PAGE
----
The Power of Forgiveness

All relationships face their difficulties. At some point or another, a spouse or partner is going to betray your trust. It is how you deal with acts of betrayal that matter the most.

Being able to forgive a partner for his or her transgressions is the key to a successful relationship.

How does forgiveness work?

Forgiveness is tough. It involves letting go of negative feelings about a partner’s misdeeds, not seeking revenge or holding a grudge, and viewing a partner in a positive light (see Waldron & Kelley).

Not being able to forgive a spouse or partner creates distance, leads to feelings of anger and isolation, and it can have a negative impact on your health (see Lawler-Row).

How exactly do you forgive a partner when they have done you wrong?

Express/Acknowledge Anger

The first step in the process of forgiveness involves expressing your anger and having it acknowledged. It is important to express how you are feeling. If you don’t express your true feelings, they are likely to resurface, making forgiveness difficult to do.

Expressing your feelings, however, does not involve attacking a partner. Even though your partner has betrayed your trust, it is important to focus on how you feel and not what your partner has done. Explain how hurt, angry, and disappointed you are, but do not bring up how disrespectful or inconsiderate your partner has been. By focusing on your feelings, rather than assigning blame, your partner is more likely to hear you out (see talking about problems).

Expressing your feelings is only one part of the equation. Expressing emotions is most useful when your partner acknowledges your pain. Your partner needs to validate your feelings and take ownership for what went wrong. For forgiveness to happen, your partner needs agree with your point of view and offer an apology. It helps to hear, “I hurt you. I was wrong. I am sorry.”

This is not the time for your partner to be make excuses or offer explanations. Offering excuses will only minimize your pain and comes across as being insincere. If a partner starts to offer excuses, ask her to stop. Tell him that you need to feel understood before you can move on. Be direct about what you need. If you ask your partner, “How could you do this to me?” – ideally, you should hear him say, “I am sorry. I put my needs ahead of what was best for our relationship. It was a stupid thing to do.”

Contextualize the Problem

After your feelings have been acknowledged, it is time to make sense of what happened. Now is the time to ask questions and hear your partner’s side of the story. Explanations can and should be offered, but only when you are ready to hear them.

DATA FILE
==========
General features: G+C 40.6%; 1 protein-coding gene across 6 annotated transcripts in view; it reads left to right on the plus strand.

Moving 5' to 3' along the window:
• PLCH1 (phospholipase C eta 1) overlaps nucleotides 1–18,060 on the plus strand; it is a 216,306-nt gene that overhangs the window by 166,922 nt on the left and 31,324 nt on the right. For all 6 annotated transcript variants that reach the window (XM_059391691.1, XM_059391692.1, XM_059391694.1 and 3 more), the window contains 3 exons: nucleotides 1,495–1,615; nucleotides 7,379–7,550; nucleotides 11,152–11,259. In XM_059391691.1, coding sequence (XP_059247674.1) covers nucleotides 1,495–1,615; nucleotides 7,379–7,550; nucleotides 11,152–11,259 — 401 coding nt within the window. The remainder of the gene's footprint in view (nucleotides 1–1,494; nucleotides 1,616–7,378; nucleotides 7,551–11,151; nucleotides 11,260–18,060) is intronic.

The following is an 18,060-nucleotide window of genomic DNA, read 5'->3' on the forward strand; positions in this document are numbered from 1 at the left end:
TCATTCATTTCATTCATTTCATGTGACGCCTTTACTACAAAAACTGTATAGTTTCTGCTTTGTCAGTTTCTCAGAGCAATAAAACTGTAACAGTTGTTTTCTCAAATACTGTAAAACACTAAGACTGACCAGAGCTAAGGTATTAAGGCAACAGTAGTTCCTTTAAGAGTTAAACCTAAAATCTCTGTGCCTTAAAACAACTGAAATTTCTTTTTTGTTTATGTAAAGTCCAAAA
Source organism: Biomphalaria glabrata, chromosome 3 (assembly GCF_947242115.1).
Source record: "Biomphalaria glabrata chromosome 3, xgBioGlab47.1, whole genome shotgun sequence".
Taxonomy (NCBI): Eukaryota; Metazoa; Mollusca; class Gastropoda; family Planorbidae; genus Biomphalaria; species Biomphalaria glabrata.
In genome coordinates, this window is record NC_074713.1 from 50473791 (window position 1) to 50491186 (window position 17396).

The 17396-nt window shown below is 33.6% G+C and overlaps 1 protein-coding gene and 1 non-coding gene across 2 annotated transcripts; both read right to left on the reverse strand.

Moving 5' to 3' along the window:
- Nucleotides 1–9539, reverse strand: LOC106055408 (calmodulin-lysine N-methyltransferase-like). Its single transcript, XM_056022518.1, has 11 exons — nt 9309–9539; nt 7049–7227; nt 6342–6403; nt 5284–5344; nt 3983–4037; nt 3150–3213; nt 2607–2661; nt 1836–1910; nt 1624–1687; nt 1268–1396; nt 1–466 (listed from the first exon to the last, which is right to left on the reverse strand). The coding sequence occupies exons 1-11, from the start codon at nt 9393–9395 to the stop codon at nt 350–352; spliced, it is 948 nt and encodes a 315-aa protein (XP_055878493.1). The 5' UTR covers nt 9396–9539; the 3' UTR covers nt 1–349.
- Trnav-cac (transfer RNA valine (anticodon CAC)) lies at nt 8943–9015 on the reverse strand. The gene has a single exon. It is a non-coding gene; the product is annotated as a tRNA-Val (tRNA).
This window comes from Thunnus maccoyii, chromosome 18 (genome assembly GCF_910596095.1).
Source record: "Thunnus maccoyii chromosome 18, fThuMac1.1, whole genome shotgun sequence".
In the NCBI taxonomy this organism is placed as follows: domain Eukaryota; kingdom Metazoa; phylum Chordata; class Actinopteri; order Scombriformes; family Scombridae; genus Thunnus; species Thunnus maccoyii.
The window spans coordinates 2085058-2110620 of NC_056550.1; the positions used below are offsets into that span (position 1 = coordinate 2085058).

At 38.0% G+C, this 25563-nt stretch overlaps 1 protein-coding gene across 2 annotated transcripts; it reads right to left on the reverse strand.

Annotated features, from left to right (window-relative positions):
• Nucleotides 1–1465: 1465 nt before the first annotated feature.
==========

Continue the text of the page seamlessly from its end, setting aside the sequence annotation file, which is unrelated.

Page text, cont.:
Hearing a partner’s side of the story needs to play out on your timetable. You were the one that was harmed; you need to regain control over the situation. Do not give that power away until you are ready—until you can truly hear what your partner has to say.

Forgiveness happens when you can see the situation from your partner’s point of view and reflect on the incident in light of the entire context of your relationship. Forgiveness works when you see that your partner is a good person at heart—a person who just happened to make a hurtful mistake. If you personalize the problem, that is, you view your partner in a negative light, rather than viewing their actions negatively, forgiveness will be hard to come by.

It helps to keep in mind that everyone makes mistakes. No one is perfect. Caring, loving people do very hurtful things. The more you can view what happened as an isolated incident, the easier it will be for you to forgive.

If your partner is repeatedly betraying your trust, however, forgiveness may not be an appropriate response. Relationships are supposed to add value to your life (see healthy relationships). If your partner is consistently putting his or her own needs ahead of your own, it might be time to reevaluate what you are doing (see is my relationship worth saving).

The basics of forgiveness? Your feelings need to be acknowledged, your partner must accept responsibility, and you need view what happened in overall scheme of things.

Genuine forgiveness keeps relationships healthy and strong.

Related Information:

Truth About Deception – back to our home page.

 
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